commissaire inspector dottore
a bibliography of detective-inspector novels
the aector mcavoy seriesThe Dark Winter. London: Quercus, 2012.
∴ Sterbensangst. Translated by Peter Friedrich. Berlin: Ullstein, 2012.
∴ Un rigido inverno. Translated by Annamaria Biavasco and Valentina Guanti. Milano: Mondadori, 2013.
∴ Un oscuro invierno. Translated by Javier Sánchez García-Gutiérrez. Madrid: Siruela, 2013.
Original Skin. London: Quercus, 2013.
∴ Dein ist die Rache. Translated by Peter Friedrich. Berlin: Ullstein, 2013.
∴ La otra piel. Translated by María Porras Sánchez. Madrid: Siruela, 2014.
Sorrow Bound. London: Quercus, 2014.
∴ Ewige Buße. Translated by Peter Friedrich. Berlin: Ullstein, 2014.
∴ El dolor que nos une. Translated by María Porras Sánchez. Madrid: Siruela, 2015.
Taking Pity. London: Quercus, 2015.
∴ Erbarme dich unser. Translated by Peter Friedrich. Berlin: Ullstein, 2016.
Dead Pretty. London: Mulholland, 2016.
Cruel Mercy. London: Mulholland, 2017.
Scorched Earth. London: Mulholland, 2018.
Cold Bones. London: Mulholland, 2019.
David Mark's Dark Winter gives us an elaborate and highly hierarchical police department in the North of England. Protagonist Aector McAvoy is technically a Detective Sergeant, but he fits the "commissaire" role well. A couple of Inspectors are his superiors and rivals, and all report to Detective Superintendent Trish Pharaoh, who strikes up a tense working relationship – full of affection, impatience, and sexual tension – with McAvoy. Pharaoh's rapport with McAvoy often arcs over the intermediate levels of command. At the same time McAvoy supervises Detective Constable Helen Tremberg, who rolls with McAvoy's mercurial, intuitive style.
Now, I have no idea whether this is how the Hull police department works, or whether it has a unit devoted to "Serious and Organised Crime." Author Mark, a former Hull crime journalist, clearly did lots of research and fieldwork to create his fictional police department. He may also have just imagined much of the setting out of scraps of other kinds of institutional organizations, and the org charts of policiers or crime shows. Certain of the characters are original enough (Pharaoh in particular), and others, like the envious Detective Inspector Colin Ray, seem based on archetypes from other crime fiction. (Ray recalls the brusque and stubborn Gévrol from Émile Gaboriau's Lecoq novels, though at quite a distance and probably indirectly.)
There's lots of violence in The Dark Winter: the violence of civil war and its aftermath, the violence of bitter revenge. But as McAvoy learns, the man at the heart of this violence is oddly impersonal. For someone who hacks people to death with machetes and sets others repeatedly on fire, murderer Simeon Gibbons bears his victims surprisingly little ill-will, and in fact seems tortured by the necessity of killing them.
Gibbons sees murder as a necessity because he is trying to re-balance the distribution of miracles in his world. His fiancée was grievously injured in a wartime bombing and now lies in a coma. Gibbons thinks that if he can kill enough miraculous survivors of similar disasters, he can bring her back to consciousness.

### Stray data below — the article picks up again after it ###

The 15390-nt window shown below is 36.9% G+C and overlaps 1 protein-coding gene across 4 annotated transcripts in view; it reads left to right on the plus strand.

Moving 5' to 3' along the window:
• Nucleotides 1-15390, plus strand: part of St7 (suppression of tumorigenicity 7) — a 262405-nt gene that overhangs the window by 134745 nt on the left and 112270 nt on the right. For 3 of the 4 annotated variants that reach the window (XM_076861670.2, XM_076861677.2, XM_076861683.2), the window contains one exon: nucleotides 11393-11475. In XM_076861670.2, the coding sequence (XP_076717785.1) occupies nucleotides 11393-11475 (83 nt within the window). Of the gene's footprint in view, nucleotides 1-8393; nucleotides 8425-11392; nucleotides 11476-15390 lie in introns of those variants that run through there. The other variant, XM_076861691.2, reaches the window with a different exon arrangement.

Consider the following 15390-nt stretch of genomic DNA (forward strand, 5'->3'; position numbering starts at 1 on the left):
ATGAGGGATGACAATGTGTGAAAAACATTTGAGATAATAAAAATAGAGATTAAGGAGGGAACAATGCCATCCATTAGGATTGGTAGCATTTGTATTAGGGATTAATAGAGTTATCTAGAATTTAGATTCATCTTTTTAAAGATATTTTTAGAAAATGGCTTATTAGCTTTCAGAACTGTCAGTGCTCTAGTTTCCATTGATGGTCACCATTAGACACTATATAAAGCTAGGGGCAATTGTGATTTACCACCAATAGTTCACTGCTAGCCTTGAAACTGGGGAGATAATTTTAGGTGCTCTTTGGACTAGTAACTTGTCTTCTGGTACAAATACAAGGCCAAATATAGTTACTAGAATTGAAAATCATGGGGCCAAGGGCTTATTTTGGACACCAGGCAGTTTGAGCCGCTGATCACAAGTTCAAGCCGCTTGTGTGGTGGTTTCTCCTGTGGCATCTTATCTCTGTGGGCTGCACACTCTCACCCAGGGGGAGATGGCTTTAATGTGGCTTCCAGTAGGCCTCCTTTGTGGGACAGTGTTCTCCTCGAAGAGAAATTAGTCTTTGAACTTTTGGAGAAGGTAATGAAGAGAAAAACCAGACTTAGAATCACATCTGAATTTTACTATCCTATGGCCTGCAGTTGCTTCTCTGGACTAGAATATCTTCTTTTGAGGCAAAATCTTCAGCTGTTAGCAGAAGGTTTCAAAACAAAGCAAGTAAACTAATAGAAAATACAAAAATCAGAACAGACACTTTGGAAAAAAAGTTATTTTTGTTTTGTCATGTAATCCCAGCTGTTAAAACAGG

As McAvoy himself remarks at times, he's a cosmic-justice sort of guy himself, and (as so often in crime fiction) he is well-qualified to commune with the murderer's motives. The Dark Winter sets up an unusually close personal connection between McAvoy and Gibbons, despite the fact that they are virtual strangers to each other till a climactic fistfight that ends in Gibbons' accidental death. Twice earlier, they have a personal confrontation. After Gibbons' first killing, McAvoy accosts him coming out of a church; after another attempted murder, McAvoy tackles Gibbons and holds onto him briefly before the killer breaks free. McAvoy is stung by these failures and all the more motivated to track Gibbons down.
I can't say that The Dark Winter is particularly enlightened on gender issues. The Hull Serious and Organised Crime Unit presents what Kerstin Bergman (following John Scaggs) calls a representative "microcosm" of English society, at least in terms of gender and nationality (it's a fairly white group, though McAvoy is Scottish). As noted, McAvoy reports to a woman and has a woman reporting to him. He's in love with his wife Roisin and would never (as far as we can tell) hit on a subordinate. But he is strangely attracted to his supervisor Trish Pharaoh, who in turn uses her sexuality to influence co-workers, suspects, and witnesses alike.
Mark assesses each female character who appears in terms of sexual attractiveness. To be fair, he's also interested in the appearance of his male characters. McAvoy is huge and handsome, if a kind of gentle giant, and we feel the weight and wants of his body through Mark's narration. But one can't help get the feeling that in McAvoy's workplace, women matter according to how hot they are. It gives a progressive reader a bad taste in the mouth (and an unsettling doubt about how women may be valued in the readers' own workplaces). It's possible that Mark is just reflecting the ambiance of a historically-male workplace – or, possibly, McAvoy's own values. But the bottom line is that The Dark Winter gets to have it both ways: to present us with strong, competent women, and to reduce those women to their sexuality. The tension between McAvoy and Pharaoh seems to foreshadow a continuing plotline in the series ahead (The Dark Winter being the initial entry in a series).
Bergman, Kerstin. "The Well-Adjusted Cops of the New Millennium: Neo-Romantic Tendencies in the Swedish Police Procedural." In Andrew Nestingen and Paula Arvas, eds., Scandinavian Crime Fiction. Cardiff: University of Wales Press, 2011. 34-45.